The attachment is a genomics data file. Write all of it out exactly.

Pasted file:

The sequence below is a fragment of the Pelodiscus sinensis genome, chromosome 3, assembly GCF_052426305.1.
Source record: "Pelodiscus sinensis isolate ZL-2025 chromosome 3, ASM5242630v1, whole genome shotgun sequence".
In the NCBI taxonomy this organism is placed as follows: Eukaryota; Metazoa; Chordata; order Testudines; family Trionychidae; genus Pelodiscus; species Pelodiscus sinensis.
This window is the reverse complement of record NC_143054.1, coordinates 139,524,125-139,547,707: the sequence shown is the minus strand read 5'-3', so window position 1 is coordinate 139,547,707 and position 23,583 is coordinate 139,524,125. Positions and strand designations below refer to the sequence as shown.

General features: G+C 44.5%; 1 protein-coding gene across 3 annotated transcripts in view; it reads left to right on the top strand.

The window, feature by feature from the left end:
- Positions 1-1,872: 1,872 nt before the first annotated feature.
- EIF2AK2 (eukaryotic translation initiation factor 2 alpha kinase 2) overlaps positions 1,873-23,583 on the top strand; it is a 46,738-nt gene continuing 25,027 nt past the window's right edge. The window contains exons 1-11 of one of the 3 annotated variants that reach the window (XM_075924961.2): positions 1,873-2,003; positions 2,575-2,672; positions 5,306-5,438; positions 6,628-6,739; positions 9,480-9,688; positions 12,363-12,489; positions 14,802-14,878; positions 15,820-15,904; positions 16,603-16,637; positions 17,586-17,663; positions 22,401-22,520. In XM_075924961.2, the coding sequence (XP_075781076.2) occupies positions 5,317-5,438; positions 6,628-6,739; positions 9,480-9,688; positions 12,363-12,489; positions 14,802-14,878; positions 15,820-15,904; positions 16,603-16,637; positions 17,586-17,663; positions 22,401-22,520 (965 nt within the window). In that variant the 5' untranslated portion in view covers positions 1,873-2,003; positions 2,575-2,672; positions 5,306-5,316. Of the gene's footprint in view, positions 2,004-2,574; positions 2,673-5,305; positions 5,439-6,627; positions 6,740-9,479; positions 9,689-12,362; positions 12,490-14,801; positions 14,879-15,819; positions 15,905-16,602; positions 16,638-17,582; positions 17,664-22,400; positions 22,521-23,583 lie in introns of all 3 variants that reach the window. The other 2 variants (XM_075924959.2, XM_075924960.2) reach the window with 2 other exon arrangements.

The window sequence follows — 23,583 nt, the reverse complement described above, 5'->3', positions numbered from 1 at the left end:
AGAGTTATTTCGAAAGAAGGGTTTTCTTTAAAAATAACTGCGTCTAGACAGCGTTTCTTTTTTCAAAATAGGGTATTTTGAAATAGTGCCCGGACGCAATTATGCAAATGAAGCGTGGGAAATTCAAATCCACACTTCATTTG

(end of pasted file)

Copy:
The sequence below is a fragment of the Pelodiscus sinensis genome, chromosome 3, assembly GCF_052426305.1.
Source record: "Pelodiscus sinensis isolate ZL-2025 chromosome 3, ASM5242630v1, whole genome shotgun sequence".
In the NCBI taxonomy this organism is placed as follows: Eukaryota; Metazoa; Chordata; order Testudines; family Trionychidae; genus Pelodiscus; species Pelodiscus sinensis.
This window is the reverse complement of record NC_143054.1, coordinates 139,524,125-139,547,707: the sequence shown is the minus strand read 5'-3', so window position 1 is coordinate 139,547,707 and position 23,583 is coordinate 139,524,125. Positions and strand designations below refer to the sequence as shown.

General features: G+C 44.5%; 1 protein-coding gene across 3 annotated transcripts in view; it reads left to right on the top strand.

The window, feature by feature from the left end:
- Positions 1-1,872: 1,872 nt before the first annotated feature.
- EIF2AK2 (eukaryotic translation initiation factor 2 alpha kinase 2) overlaps positions 1,873-23,583 on the top strand; it is a 46,738-nt gene continuing 25,027 nt past the window's right edge. The window contains exons 1-11 of one of the 3 annotated variants that reach the window (XM_075924961.2): positions 1,873-2,003; positions 2,575-2,672; positions 5,306-5,438; positions 6,628-6,739; positions 9,480-9,688; positions 12,363-12,489; positions 14,802-14,878; positions 15,820-15,904; positions 16,603-16,637; positions 17,586-17,663; positions 22,401-22,520. In XM_075924961.2, the coding sequence (XP_075781076.2) occupies positions 5,317-5,438; positions 6,628-6,739; positions 9,480-9,688; positions 12,363-12,489; positions 14,802-14,878; positions 15,820-15,904; positions 16,603-16,637; positions 17,586-17,663; positions 22,401-22,520 (965 nt within the window). In that variant the 5' untranslated portion in view covers positions 1,873-2,003; positions 2,575-2,672; positions 5,306-5,316. Of the gene's footprint in view, positions 2,004-2,574; positions 2,673-5,305; positions 5,439-6,627; positions 6,740-9,479; positions 9,689-12,362; positions 12,490-14,801; positions 14,879-15,819; positions 15,905-16,602; positions 16,638-17,582; positions 17,664-22,400; positions 22,521-23,583 lie in introns of all 3 variants that reach the window. The other 2 variants (XM_075924959.2, XM_075924960.2) reach the window with 2 other exon arrangements.

The window sequence follows — 23,583 nt, the reverse complement described above, 5'->3', positions numbered from 1 at the left end:
AGAGTTATTTCGAAAGAAGGGTTTTCTTTAAAAATAACTGCGTCTAGACAGCGTTTCTTTTTTCAAAATAGGGTATTTTGAAATAGTGCCCGGACGCAATTATGCAAATGAAGCGTGGGAAATTCAAATCCACACTTCATTTG